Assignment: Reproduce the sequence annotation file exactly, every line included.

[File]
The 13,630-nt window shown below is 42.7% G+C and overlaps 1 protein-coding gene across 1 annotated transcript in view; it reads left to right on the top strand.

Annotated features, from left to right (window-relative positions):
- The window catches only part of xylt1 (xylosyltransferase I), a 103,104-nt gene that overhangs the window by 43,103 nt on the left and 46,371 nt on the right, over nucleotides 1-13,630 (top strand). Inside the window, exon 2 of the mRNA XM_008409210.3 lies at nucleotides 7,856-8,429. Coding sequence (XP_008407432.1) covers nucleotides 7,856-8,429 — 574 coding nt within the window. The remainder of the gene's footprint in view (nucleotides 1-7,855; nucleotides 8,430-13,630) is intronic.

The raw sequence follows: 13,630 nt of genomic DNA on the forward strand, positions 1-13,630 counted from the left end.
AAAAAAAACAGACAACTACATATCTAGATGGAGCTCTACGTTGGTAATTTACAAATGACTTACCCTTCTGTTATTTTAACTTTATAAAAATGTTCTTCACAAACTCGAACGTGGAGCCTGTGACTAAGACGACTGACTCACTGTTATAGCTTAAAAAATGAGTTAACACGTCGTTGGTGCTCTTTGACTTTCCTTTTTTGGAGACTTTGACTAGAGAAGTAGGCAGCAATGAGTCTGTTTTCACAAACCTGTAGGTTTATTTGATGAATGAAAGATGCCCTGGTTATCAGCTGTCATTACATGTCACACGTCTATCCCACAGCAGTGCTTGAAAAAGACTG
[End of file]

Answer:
The 13,630-nt window shown below is 42.7% G+C and overlaps 1 protein-coding gene across 1 annotated transcript in view; it reads left to right on the top strand.

Annotated features, from left to right (window-relative positions):
- The window catches only part of xylt1 (xylosyltransferase I), a 103,104-nt gene that overhangs the window by 43,103 nt on the left and 46,371 nt on the right, over nucleotides 1-13,630 (top strand). Inside the window, exon 2 of the mRNA XM_008409210.3 lies at nucleotides 7,856-8,429. Coding sequence (XP_008407432.1) covers nucleotides 7,856-8,429 — 574 coding nt within the window. The remainder of the gene's footprint in view (nucleotides 1-7,855; nucleotides 8,430-13,630) is intronic.

The raw sequence follows: 13,630 nt of genomic DNA on the forward strand, positions 1-13,630 counted from the left end.
AAAAAAAACAGACAACTACATATCTAGATGGAGCTCTACGTTGGTAATTTACAAATGACTTACCCTTCTGTTATTTTAACTTTATAAAAATGTTCTTCACAAACTCGAACGTGGAGCCTGTGACTAAGACGACTGACTCACTGTTATAGCTTAAAAAATGAGTTAACACGTCGTTGGTGCTCTTTGACTTTCCTTTTTTGGAGACTTTGACTAGAGAAGTAGGCAGCAATGAGTCTGTTTTCACAAACCTGTAGGTTTATTTGATGAATGAAAGATGCCCTGGTTATCAGCTGTCATTACATGTCACACGTCTATCCCACAGCAGTGCTTGAAAAAGACTG